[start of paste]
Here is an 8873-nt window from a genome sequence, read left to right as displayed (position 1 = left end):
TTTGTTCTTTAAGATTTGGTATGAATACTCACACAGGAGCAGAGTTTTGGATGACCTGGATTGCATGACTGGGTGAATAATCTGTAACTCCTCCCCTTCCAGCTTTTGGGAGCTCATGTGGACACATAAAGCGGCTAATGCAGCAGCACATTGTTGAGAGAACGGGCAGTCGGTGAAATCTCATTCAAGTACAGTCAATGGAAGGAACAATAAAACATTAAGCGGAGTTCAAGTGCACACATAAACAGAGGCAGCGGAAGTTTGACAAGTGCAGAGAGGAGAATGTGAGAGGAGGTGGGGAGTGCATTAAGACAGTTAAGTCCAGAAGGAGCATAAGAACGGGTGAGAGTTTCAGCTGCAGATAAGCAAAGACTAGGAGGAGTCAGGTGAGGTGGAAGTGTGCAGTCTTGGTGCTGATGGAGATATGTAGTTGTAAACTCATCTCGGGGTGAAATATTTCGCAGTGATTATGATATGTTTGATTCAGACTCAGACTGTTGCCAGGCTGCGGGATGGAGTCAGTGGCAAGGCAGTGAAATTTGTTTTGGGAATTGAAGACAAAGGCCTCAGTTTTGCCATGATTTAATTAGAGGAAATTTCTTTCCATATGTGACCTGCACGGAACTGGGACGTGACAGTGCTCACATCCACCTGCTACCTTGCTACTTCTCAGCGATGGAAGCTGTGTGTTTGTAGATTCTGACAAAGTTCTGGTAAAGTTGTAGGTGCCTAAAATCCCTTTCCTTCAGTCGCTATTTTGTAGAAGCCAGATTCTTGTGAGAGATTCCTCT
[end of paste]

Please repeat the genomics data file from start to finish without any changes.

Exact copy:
Here is an 8873-nt window from a genome sequence, read left to right as displayed (position 1 = left end):
TTTGTTCTTTAAGATTTGGTATGAATACTCACACAGGAGCAGAGTTTTGGATGACCTGGATTGCATGACTGGGTGAATAATCTGTAACTCCTCCCCTTCCAGCTTTTGGGAGCTCATGTGGACACATAAAGCGGCTAATGCAGCAGCACATTGTTGAGAGAACGGGCAGTCGGTGAAATCTCATTCAAGTACAGTCAATGGAAGGAACAATAAAACATTAAGCGGAGTTCAAGTGCACACATAAACAGAGGCAGCGGAAGTTTGACAAGTGCAGAGAGGAGAATGTGAGAGGAGGTGGGGAGTGCATTAAGACAGTTAAGTCCAGAAGGAGCATAAGAACGGGTGAGAGTTTCAGCTGCAGATAAGCAAAGACTAGGAGGAGTCAGGTGAGGTGGAAGTGTGCAGTCTTGGTGCTGATGGAGATATGTAGTTGTAAACTCATCTCGGGGTGAAATATTTCGCAGTGATTATGATATGTTTGATTCAGACTCAGACTGTTGCCAGGCTGCGGGATGGAGTCAGTGGCAAGGCAGTGAAATTTGTTTTGGGAATTGAAGACAAAGGCCTCAGTTTTGCCATGATTTAATTAGAGGAAATTTCTTTCCATATGTGACCTGCACGGAACTGGGACGTGACAGTGCTCACATCCACCTGCTACCTTGCTACTTCTCAGCGATGGAAGCTGTGTGTTTGTAGATTCTGACAAAGTTCTGGTAAAGTTGTAGGTGCCTAAAATCCCTTTCCTTCAGTCGCTATTTTGTAGAAGCCAGATTCTTGTGAGAGATTCCTCT